Friday, December 20, 2013

The Challenge Continues, Day 348: Haggai 1-2; Psalm 133; Mark 11

Sorry, folks and faithful followers (and occasional browsers) got away from me. As the Christmas celebration approaches, preparations needed to be made....bread to be baked, cheese to be curdled, errands to be run. I am back at the computer now...and so to the reflection on today's readings. Tomorrow, we return to our regular, early morning posts....

Oil in the Beard...An Anointing
As I was making bread this morning, one of the steps in the process is to place the kneaded dough into a bowl after drizzling some oil into it. The dough is then rolled and tossed in the oil in order to protect its exterior surface from drying out and cracking during the rise. We prefer to use a good olive oil. The fruity scent and more organic texture of the oil is pleasing...and when relatives and guests arrive that don't take dairy, it is preferable to butter.

Breadmaking is a hands on business...literally, and so as the dough is turned, the olive oil coats your hands. Up to the wrists.

That scent, even after I turn to the sink and wash the oil off my hands, lingers on the skin. It's there. It reminds me of all the loaves of bread I have baked in the past, going back to my first attempts when the loaves looked more like chapatis than a traditional loaf with its rounded top pushing out over a boxy base. It reminds me of that sacred moment of anointing with blessed oils, as well; of those many times when my hands have been put to sacramental use in the anointing of the sick, of people preparing for surgeries, of the dying and even of the newly born. When that blessed oil is mixed with balsam, frankincense, myrrh and lavender and then blessed by the bishop, it is chrism...anointing for the newly baptized.

I can smell it, remember its texture, go to that place when I have been honored to anoint, and to receive anointing. It's a holy thing. You don't forget it....

One woman from a parish I served had to have heart surgery. Before her appointment in the surgery, she asked for an anointing. "As I was wheeled into the operating room at that very early hour, I realized I forgot to wash my face that morning, " she said, "and I was glad. The last thing I remember smelling was that holy oil...more than any other smell, it reminded me that I am blessed, and that I was being prayed for, still."

Once, I had the honor of praying over a young boy who was about to have a cochlear implant installed. He was profoundly deaf, and if the surgery was successful, he was going to hear, pretty much for the first time. He was reticent to receive my hand on his head, so I mimed the sign of the cross with the oil on my own forehead first. He placed his thumb in the oil stock in my hand, and insisted on anointing me before I could bless him.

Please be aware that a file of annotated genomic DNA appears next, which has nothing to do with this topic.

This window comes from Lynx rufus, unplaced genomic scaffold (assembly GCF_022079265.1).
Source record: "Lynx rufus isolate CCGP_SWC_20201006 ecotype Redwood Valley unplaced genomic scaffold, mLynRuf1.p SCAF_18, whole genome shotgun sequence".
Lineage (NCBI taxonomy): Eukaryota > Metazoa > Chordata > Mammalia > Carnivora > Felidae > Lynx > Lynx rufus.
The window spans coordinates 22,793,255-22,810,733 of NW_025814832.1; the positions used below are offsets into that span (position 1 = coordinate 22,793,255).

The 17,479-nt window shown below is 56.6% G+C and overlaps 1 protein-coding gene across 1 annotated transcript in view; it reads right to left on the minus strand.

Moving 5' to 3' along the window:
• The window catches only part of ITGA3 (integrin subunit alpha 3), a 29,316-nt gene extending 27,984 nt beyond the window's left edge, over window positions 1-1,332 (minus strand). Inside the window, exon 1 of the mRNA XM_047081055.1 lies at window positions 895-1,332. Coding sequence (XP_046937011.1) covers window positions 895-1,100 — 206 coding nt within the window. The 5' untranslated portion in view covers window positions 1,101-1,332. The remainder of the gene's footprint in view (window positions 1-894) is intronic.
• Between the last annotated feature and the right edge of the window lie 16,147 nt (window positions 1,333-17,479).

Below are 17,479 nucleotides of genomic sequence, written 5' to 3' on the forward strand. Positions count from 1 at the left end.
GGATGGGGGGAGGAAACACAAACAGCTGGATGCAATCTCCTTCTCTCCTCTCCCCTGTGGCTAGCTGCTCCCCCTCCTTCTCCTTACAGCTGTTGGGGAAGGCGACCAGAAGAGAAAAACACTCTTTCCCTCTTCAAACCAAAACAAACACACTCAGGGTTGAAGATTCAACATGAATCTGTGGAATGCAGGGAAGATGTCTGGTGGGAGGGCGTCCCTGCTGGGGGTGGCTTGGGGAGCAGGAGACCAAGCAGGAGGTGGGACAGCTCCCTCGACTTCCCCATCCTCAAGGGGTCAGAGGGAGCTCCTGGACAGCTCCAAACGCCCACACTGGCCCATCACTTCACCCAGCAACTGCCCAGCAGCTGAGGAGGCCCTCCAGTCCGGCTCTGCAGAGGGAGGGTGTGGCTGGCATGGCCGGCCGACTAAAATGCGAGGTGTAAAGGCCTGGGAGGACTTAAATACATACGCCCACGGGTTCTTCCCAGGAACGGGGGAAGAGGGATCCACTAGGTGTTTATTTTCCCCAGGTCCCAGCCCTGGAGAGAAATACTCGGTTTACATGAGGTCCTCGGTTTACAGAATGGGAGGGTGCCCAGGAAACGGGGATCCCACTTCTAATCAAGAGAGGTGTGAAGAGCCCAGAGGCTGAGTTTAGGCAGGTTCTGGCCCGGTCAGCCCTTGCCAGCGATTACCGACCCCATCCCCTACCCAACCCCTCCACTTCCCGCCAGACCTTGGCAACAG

Another moment comes to a former parish, we often had anointings at the altar rail during communion. The scent of the oil lingers on the hands, as I noted above, and by the time we got to the second service there was an inevitable transfer of that fragrance to the communion wafers as I handled them...a member of the congregation noted to me that these were the Sundays she looked forward to with some joy, as the Eucharist, fragrant with healing prayers added to "the mix" (as she put it), made the sense of communion more profound for her.

Small wonder, then, that the psalmist should recall, with near ecstasy, that feeling of anointing, that moment of blessing when the oil ran freely over their head and into the beard...and down the collar. What a glorious and holy mess! What a blessing! What a moment!

It is that moment when it is all right with the world, when we are at one with each other and with God. It is true communion. It isn't soon, it is not a savored is NOW.

It's the same NOW as the moment when the prophet told the people around a restored Jerusalem that NOW is the time to rebuild the temple. It's the same NOW as that moment when Jesus entered the city, cleansed the temple, took the Pharisees on in their own quarter and called for the time for harvest not only from us who follow him but from all creation.

All that from the simple, sweet scent of olive oil...just the remnant of it, clinging to the hand as the bread is set to proof, to rise and to become in time a holy meal.

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